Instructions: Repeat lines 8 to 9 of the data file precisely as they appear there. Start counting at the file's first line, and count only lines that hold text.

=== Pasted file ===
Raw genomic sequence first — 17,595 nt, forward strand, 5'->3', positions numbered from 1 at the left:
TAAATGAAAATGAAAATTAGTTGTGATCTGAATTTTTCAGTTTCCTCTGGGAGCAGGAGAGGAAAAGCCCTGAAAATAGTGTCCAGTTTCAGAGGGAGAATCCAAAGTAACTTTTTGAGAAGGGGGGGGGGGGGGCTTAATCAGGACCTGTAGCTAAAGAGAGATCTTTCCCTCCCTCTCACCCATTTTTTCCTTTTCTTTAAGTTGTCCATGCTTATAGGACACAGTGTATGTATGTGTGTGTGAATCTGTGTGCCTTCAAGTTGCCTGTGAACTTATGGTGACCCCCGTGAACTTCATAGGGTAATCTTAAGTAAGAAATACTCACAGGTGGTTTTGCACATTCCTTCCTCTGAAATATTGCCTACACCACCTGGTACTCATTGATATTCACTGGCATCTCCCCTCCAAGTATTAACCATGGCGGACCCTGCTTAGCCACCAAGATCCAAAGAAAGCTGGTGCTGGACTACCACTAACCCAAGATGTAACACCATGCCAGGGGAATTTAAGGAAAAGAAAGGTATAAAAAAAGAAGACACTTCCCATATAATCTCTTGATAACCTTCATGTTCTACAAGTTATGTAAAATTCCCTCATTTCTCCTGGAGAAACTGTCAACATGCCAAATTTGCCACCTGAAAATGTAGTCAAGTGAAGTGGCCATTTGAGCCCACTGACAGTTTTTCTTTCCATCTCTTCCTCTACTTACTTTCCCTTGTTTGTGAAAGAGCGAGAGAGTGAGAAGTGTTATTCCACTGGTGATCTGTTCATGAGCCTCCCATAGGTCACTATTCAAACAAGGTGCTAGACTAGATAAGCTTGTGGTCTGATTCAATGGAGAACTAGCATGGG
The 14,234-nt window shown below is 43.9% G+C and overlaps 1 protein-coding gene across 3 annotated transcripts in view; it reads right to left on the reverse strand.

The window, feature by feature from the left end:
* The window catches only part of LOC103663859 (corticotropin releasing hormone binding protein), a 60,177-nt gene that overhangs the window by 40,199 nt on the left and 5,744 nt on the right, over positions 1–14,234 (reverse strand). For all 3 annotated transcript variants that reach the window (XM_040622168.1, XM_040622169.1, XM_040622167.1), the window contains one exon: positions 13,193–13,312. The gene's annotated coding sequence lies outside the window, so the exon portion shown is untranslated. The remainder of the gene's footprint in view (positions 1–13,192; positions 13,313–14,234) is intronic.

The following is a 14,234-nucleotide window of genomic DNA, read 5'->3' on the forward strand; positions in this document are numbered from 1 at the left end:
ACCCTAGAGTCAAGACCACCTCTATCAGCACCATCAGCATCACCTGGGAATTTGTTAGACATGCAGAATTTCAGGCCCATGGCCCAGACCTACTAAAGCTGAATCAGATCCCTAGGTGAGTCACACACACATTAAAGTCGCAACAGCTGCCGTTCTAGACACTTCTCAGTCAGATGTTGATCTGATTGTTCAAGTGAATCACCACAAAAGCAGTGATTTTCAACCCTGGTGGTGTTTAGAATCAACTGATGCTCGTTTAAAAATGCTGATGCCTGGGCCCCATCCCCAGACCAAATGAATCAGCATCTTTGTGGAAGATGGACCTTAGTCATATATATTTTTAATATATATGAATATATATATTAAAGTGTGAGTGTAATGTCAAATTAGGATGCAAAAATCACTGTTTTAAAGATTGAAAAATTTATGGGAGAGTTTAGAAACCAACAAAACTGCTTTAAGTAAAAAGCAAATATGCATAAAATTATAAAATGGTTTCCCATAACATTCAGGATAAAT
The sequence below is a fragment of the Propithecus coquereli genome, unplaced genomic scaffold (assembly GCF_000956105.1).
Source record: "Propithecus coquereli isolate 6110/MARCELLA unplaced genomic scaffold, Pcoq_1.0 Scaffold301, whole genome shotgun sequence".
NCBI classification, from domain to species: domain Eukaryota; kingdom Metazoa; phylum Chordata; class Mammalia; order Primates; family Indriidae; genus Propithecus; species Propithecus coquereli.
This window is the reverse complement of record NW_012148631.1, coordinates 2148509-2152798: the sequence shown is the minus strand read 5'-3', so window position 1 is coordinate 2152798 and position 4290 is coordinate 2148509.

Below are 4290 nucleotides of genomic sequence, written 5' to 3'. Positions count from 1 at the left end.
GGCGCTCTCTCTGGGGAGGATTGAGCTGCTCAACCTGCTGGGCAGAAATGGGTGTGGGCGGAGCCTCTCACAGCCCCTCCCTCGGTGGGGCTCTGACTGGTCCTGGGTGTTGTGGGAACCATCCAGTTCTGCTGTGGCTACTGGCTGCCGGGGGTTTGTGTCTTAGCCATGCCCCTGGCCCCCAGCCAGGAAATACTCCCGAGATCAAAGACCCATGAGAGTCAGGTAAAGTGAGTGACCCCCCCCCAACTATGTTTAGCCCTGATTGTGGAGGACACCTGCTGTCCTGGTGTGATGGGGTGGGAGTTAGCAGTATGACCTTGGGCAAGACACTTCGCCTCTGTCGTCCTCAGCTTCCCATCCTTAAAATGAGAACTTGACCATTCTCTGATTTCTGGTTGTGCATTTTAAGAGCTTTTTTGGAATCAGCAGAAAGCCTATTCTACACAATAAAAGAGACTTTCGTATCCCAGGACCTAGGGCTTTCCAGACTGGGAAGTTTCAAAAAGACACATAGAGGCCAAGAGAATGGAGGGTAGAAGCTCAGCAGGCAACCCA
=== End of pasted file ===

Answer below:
The sequence below is a fragment of the Propithecus coquereli genome, unplaced genomic scaffold (assembly GCF_000956105.1).
Source record: "Propithecus coquereli isolate 6110/MARCELLA unplaced genomic scaffold, Pcoq_1.0 Scaffold301, whole genome shotgun sequence".